I knew him totally, from the moment I first saw his frenzied expressions. The movement of dazzling colors jumped off the page and wrapped around me with music blaring and energy zapping my heart. I connected. He was there, in the colors, in the strokes, laying his soul bare for all the world to see.
I needed to know more, more about this complicated painter who let his mind loose to echo both his love and angst on canvas in frantic, thick strokes, strokes that seemed to break free of the brush and dash about like ants scattering.
I found copies of his earlier work, back when he was a religious man and preached to poor coal miners. His paintings of them are simple, black figures with bulbous features as blank as their rigorous lives. And yet, he saw their beauty, their grace. He put that elegance to canvas as he watched them work, eat, and live. The gentle heart of Vincent reached out and touched these poor souls in tattered clothing, people any of us might look away from in disdain–he saw their dignity.
Later, he took to colors on canvas to express that old, familiar longing. His palate copied fields and starry skies, friends and himself…even his bedroom, colorful and sturdy with furniture and a bed, and a personality of its own. The strokes are controlled, carefully taking their places to make a masterpiece of form and color. In later paintings, the strokes run wild in frenzied emotion to create unique masterpieces. In total, his works reveal a childish soul seeing life expressing itself in simple vistas and people.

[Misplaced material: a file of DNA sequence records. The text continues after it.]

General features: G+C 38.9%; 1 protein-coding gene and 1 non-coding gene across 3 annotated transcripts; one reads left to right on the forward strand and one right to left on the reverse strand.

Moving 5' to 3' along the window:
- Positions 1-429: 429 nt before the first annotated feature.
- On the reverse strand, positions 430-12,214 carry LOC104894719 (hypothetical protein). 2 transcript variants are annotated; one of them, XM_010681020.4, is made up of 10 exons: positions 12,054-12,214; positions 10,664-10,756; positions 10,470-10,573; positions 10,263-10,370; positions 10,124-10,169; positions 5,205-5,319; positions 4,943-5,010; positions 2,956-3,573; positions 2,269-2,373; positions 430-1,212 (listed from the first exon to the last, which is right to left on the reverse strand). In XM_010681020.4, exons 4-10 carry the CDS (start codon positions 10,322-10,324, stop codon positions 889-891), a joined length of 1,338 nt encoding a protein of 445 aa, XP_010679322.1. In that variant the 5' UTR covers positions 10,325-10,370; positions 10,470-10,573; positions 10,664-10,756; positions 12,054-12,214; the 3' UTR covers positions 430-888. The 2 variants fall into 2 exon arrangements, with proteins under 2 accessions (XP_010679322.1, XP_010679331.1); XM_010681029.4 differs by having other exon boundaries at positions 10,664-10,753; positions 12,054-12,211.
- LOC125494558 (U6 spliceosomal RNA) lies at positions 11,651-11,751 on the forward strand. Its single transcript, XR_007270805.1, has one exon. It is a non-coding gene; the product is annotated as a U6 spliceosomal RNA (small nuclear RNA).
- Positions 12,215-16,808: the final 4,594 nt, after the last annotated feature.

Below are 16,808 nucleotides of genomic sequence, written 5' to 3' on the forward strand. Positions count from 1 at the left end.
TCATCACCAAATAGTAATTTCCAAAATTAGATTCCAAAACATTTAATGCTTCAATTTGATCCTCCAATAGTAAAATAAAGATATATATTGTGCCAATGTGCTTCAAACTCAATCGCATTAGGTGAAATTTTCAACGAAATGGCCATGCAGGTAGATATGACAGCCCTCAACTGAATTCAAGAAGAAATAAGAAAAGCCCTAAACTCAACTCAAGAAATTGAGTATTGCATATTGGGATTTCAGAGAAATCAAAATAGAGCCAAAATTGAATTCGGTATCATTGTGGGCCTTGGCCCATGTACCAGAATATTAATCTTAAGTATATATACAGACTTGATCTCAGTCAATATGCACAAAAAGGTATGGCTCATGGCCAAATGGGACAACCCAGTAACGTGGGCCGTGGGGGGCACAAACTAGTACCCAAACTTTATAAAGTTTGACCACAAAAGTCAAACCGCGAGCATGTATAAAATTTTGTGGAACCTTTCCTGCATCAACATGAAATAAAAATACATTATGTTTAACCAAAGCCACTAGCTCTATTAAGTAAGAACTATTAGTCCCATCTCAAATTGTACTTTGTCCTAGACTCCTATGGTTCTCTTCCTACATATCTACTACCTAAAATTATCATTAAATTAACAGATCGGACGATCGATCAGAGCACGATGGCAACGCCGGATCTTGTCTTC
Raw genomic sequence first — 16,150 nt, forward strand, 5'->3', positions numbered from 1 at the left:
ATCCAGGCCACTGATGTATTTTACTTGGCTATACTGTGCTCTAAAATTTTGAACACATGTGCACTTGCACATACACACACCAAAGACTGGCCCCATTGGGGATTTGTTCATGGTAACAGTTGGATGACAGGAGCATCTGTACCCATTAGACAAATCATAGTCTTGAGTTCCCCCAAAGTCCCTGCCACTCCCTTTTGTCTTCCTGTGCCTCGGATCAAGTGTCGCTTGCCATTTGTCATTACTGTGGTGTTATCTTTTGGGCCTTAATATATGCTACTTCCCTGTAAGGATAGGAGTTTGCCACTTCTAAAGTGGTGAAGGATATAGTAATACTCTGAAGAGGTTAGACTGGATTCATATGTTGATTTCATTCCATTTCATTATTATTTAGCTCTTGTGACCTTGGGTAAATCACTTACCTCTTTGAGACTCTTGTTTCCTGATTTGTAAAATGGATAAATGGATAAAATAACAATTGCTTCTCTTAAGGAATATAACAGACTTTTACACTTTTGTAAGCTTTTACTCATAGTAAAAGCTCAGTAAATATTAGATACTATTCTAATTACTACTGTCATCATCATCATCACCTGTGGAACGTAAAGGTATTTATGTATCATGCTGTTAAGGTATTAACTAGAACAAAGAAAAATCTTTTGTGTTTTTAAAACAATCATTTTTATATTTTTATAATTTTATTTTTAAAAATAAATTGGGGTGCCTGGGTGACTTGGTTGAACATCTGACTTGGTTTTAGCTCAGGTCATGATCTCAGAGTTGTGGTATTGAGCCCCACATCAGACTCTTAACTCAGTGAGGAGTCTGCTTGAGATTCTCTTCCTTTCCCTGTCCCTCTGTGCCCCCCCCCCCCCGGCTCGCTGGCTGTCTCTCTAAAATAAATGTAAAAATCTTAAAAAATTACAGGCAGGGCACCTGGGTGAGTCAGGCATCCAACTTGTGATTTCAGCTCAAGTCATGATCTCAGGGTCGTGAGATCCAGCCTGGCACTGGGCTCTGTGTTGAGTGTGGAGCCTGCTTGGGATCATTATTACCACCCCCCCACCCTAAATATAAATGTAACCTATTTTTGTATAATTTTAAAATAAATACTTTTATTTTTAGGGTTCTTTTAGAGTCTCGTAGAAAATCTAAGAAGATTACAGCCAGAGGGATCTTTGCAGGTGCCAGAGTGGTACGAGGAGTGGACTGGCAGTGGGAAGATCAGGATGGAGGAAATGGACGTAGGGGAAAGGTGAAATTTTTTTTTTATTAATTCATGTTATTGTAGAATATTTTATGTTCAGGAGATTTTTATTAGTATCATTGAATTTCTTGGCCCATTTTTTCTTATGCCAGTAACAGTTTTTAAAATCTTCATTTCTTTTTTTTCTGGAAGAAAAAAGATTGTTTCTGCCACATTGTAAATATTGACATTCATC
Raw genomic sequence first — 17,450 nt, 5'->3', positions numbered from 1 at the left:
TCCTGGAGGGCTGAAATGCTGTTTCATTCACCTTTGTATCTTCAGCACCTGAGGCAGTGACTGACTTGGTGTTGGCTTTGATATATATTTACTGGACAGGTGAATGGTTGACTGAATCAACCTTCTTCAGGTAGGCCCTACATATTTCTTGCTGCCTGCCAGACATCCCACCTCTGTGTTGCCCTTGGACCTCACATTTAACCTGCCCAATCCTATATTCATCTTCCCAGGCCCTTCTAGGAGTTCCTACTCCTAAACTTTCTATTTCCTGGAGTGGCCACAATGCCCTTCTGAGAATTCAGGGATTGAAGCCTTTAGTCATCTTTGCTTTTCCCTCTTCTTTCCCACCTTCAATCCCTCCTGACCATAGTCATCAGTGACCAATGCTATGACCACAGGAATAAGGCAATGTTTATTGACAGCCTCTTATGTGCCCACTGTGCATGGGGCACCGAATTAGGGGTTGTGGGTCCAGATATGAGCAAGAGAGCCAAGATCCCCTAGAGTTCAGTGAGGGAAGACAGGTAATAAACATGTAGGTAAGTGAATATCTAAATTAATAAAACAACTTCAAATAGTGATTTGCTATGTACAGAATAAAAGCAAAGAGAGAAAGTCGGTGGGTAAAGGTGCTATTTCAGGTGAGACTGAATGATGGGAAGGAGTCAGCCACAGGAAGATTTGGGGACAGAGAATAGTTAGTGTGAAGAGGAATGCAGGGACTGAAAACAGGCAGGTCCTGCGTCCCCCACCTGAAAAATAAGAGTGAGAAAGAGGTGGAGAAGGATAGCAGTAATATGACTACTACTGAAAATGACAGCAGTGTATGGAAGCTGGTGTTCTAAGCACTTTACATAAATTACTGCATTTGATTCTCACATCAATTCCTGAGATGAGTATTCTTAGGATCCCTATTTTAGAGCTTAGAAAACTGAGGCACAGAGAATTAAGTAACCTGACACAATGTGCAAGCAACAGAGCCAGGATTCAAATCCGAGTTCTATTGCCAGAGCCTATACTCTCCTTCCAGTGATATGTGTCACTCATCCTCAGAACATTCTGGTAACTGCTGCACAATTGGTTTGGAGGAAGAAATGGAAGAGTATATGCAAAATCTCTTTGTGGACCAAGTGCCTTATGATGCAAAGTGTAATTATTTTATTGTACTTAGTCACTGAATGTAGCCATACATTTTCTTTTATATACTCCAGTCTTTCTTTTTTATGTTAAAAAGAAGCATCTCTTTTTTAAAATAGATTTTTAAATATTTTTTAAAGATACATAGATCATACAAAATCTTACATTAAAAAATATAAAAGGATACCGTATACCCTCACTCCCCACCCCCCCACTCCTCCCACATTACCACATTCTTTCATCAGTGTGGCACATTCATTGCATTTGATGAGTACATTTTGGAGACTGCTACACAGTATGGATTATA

He saw himself as well, painting startling self portraits that map the progress of his mania. At times the strokes take leave of their master and fly off the page as though it took all his sanity trying to contain them.
Vincent suffered from mental illness which chased the artful magic away, pushing him finally to the edge. His haunting self portraits document the path of his troubled mind until finally he took his own life at the young age of 37.
Copyright JO Janoski